I have gotten some e-mails from readers recently that have contained personal anecdotes about homeless experiences and/or accounts of their own lives on the streets. Some of them are pretty interesting in their perspective and detail; so I decided to extend an opportunity to anyone who reads this blog.
If you have a story about homelessness that you would like to contribute to the site, please send me an e-mail.
NOTH's new e-mail address is: email@example.com .
I am looking for anything that honestly describes people's condition, that movingly tells their life-stories, and that includes the name of the individual. Names are essential because they bring the homeless into the realm of humanity. It is easier to love someone when you know their name, it is harder to fear or hate them. Knowing and remembering someone's name shows them that you think they matter as an individual; and that they're not subhuman or a meaningless statistic. What would you think if I told you that President Obama knew me, and called me by my name? That would mean that to the Commander and Chief, I stand out as a unique, knowable entity, and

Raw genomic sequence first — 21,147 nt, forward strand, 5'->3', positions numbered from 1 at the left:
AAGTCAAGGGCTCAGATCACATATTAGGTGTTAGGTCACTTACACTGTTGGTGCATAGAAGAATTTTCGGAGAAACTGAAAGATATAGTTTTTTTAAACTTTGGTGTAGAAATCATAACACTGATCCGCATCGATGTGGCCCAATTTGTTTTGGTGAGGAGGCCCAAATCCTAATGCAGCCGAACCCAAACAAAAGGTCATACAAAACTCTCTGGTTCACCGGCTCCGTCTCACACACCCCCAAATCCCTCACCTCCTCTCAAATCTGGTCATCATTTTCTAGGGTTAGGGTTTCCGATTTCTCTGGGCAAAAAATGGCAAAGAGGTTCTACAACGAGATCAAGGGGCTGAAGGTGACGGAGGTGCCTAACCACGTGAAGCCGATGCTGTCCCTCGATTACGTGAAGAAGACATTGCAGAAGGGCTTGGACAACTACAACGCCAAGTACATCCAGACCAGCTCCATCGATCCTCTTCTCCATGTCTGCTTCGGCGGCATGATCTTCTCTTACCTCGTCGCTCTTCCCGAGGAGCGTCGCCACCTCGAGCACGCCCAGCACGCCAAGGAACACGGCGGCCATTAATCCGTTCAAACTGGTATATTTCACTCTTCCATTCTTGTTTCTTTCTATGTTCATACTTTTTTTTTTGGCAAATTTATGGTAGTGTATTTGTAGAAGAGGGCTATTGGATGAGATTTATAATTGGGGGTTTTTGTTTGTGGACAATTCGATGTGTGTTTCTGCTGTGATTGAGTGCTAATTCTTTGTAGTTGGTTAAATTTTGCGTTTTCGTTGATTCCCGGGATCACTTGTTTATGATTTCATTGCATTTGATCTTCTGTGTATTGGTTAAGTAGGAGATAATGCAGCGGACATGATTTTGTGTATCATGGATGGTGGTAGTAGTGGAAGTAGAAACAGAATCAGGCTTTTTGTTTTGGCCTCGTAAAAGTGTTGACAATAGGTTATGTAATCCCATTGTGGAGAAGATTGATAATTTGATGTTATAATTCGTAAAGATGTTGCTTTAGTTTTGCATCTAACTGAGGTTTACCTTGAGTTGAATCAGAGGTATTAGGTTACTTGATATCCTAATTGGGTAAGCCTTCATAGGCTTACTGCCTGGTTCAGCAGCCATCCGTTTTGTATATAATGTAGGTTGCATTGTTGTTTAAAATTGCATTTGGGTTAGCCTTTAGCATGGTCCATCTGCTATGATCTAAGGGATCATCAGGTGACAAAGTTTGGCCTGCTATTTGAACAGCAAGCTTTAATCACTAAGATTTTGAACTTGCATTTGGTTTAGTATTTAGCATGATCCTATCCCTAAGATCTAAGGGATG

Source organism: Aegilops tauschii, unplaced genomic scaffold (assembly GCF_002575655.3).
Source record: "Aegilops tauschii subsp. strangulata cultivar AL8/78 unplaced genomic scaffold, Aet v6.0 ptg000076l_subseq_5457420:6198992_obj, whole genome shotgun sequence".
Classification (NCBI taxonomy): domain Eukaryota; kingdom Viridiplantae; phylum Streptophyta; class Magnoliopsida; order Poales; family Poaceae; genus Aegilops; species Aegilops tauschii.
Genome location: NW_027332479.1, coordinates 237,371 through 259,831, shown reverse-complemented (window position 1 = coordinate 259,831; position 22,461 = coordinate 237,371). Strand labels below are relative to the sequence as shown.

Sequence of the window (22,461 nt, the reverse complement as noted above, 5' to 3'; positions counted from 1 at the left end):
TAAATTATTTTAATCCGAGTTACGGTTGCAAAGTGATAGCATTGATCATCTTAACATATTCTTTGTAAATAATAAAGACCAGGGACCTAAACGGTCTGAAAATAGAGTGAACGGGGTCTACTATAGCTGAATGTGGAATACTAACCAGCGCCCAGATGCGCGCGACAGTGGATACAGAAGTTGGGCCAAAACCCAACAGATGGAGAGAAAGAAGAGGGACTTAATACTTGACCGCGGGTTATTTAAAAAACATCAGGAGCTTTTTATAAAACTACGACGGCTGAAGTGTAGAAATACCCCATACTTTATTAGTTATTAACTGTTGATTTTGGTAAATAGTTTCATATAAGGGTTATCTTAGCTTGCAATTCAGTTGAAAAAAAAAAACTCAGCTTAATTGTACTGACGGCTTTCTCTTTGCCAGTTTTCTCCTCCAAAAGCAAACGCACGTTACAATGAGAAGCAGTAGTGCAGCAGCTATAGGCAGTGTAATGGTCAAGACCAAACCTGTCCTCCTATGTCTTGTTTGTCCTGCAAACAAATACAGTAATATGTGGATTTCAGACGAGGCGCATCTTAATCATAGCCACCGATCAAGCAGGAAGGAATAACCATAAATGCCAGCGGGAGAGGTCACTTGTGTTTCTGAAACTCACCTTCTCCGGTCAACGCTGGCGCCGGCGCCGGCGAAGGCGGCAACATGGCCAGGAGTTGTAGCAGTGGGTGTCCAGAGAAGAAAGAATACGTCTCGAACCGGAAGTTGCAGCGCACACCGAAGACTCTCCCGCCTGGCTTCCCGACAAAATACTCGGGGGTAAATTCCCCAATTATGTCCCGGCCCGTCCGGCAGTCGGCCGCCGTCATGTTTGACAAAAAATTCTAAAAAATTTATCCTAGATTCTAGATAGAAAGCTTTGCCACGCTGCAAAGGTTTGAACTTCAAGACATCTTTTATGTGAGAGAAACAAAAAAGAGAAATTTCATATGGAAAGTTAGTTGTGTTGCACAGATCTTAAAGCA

not just another face in a crowd of 300million citizens. I am worthy of special attention, worthy enough for him to memorize the most elemental feature of my person: my name.
Think about how different Reagan's speech would have sounded if he had said: "Whoever-you-are-Soviet-leader, you ought to tear down this wall." Names are powerful. Think about the first time you heard the name of your beloved. Remember how it tingled in your ear and intoxicated your insides? Now you could call to the person who had been distracting your mind all day, and they would turn and acknowledge you too. (Amazing!) Think about Mary, next to the tomb, trying to find the body of her Lord. It was not until Jesus sweetly whispered her name that she recognized him.
If you are interested in talking to a homeless person, but are intimidated by the idea or are unsure how to start, feel free to shoot me an e-mail and I can send you some suggestions.
Thanks for everyone who has given me honest feedback on this project thus far. I appreciate your comments.